Dr. Edward Stevens was appointed Consul General of the United States of America to Saint-Domingue in March of 1799. Dr. Stevens was a childhood friend of Alexander Hamilton (first Secretary of the Treasury) and his personal physician.
On May 23, 1799 Edward Stevens, Consul General of the U.S. to Saint-Domingue, wrote to General Maitland, formerly the head of the British forces: "The Agency of San-Domingo had received positive orders from the Executive Directory to invade both the Southern States of America and the island of Jamaica. Gen. Toussaint Louverture was consulted on the best mode of making the attack." (Korngold, p. ix.)
Toussaint Louverture refused to carry out this attack.
Consul Stevens had written to Timothy Pickering, then the U.S. Secretary of State, this assessment of the proposed plan "Success would forever separate from Great Britain one of her most valuable colonies and diminish her resources. Should they [Toussaint and his army] fail, they will fall victims to their rashness and presumption or like Bonaparte and his army cease to be objects of dread and jealousy to the Government of France. The old system might then be restored in St. Domingo and slavery reestablished". (Korngold, p. 164)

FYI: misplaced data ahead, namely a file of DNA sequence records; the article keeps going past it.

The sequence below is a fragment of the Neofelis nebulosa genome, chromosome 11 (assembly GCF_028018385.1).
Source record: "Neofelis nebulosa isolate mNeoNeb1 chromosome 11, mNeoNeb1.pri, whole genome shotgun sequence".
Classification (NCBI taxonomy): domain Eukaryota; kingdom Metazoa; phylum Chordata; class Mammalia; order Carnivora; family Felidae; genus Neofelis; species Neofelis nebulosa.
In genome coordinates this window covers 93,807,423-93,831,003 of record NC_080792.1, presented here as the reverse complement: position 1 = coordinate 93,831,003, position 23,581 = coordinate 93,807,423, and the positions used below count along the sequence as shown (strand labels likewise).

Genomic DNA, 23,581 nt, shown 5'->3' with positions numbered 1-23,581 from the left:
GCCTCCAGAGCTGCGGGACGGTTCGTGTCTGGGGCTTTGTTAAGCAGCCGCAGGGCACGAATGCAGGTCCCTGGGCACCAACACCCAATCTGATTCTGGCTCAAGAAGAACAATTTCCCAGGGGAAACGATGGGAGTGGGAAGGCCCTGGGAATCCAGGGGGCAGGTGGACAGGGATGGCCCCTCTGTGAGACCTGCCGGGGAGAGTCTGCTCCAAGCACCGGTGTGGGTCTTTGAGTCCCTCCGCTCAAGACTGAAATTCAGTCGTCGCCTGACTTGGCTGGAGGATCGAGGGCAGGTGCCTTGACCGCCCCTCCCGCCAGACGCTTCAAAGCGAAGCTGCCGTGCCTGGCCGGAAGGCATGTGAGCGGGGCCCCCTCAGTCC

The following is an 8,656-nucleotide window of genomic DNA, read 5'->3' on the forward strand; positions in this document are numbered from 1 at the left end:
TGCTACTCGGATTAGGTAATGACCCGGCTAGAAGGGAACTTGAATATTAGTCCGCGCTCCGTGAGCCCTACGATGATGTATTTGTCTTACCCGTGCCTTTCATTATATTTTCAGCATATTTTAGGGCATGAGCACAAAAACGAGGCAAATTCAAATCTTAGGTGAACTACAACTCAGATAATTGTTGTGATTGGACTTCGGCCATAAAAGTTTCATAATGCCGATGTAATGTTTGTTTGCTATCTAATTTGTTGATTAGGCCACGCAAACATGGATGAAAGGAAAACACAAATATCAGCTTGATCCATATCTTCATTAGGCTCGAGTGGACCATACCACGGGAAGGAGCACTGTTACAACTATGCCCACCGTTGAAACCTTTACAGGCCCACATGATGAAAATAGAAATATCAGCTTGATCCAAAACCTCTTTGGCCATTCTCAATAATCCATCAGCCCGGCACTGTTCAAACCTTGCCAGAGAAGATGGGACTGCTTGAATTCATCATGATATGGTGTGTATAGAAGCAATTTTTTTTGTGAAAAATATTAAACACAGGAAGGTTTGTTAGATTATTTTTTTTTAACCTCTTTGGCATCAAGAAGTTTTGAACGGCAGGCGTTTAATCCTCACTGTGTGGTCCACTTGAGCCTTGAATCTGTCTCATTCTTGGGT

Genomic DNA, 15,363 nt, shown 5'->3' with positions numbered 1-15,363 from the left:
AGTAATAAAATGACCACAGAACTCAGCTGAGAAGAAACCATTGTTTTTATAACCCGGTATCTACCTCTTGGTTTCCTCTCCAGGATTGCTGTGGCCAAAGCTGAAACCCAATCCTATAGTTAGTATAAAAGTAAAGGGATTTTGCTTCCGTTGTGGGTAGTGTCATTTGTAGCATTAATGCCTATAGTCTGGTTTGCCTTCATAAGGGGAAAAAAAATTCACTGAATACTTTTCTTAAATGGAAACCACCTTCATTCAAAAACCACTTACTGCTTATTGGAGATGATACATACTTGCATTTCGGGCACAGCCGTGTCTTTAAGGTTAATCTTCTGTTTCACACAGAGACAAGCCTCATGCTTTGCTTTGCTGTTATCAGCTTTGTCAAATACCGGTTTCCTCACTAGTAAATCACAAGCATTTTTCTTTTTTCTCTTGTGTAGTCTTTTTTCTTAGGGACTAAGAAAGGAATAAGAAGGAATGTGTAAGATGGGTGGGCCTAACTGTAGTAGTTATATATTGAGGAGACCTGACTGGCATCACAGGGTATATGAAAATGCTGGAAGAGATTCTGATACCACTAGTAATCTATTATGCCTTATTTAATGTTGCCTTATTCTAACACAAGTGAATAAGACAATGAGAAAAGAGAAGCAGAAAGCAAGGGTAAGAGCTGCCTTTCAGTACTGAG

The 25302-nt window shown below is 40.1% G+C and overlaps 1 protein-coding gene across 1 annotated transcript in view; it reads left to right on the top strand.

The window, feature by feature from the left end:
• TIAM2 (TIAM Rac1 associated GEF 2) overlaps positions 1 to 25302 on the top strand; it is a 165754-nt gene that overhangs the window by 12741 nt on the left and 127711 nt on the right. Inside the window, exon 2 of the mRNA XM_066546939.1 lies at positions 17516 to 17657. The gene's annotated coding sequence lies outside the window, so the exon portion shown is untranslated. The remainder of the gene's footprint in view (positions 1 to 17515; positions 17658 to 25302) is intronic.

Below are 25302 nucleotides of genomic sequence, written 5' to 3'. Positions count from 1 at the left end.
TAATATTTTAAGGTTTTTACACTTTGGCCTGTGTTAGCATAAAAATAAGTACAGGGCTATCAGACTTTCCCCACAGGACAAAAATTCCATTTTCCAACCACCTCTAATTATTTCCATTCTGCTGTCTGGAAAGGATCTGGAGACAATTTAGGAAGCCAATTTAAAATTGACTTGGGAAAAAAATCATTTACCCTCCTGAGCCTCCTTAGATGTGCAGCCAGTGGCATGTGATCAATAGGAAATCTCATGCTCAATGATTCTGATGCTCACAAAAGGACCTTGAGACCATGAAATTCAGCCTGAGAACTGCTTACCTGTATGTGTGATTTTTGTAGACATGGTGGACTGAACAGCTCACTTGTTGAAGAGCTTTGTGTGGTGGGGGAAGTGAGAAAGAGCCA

- Letters of Toussaint Louverture and of Edward Stevens, 1798-1800. The American Historical Review, Vol. 16, No. 1 (Oct., 1910), pp. 64-101
- Tobias Lear letter to James Madison - reporting on the first meeting with Toussaint Louverture, shortly after he replaced Dr. Stevens.
- U.S. Proclamation Regarding Commerce with St. Domingo (1799 - Proclamation by U.S. President John Adams, during Edward's time as the U.S. Consul to Saint-Domingue.
- Korngold, Ralph (1944). Citizen Toussaint. Boston: Little, Brown and Company. LCCN 44007566.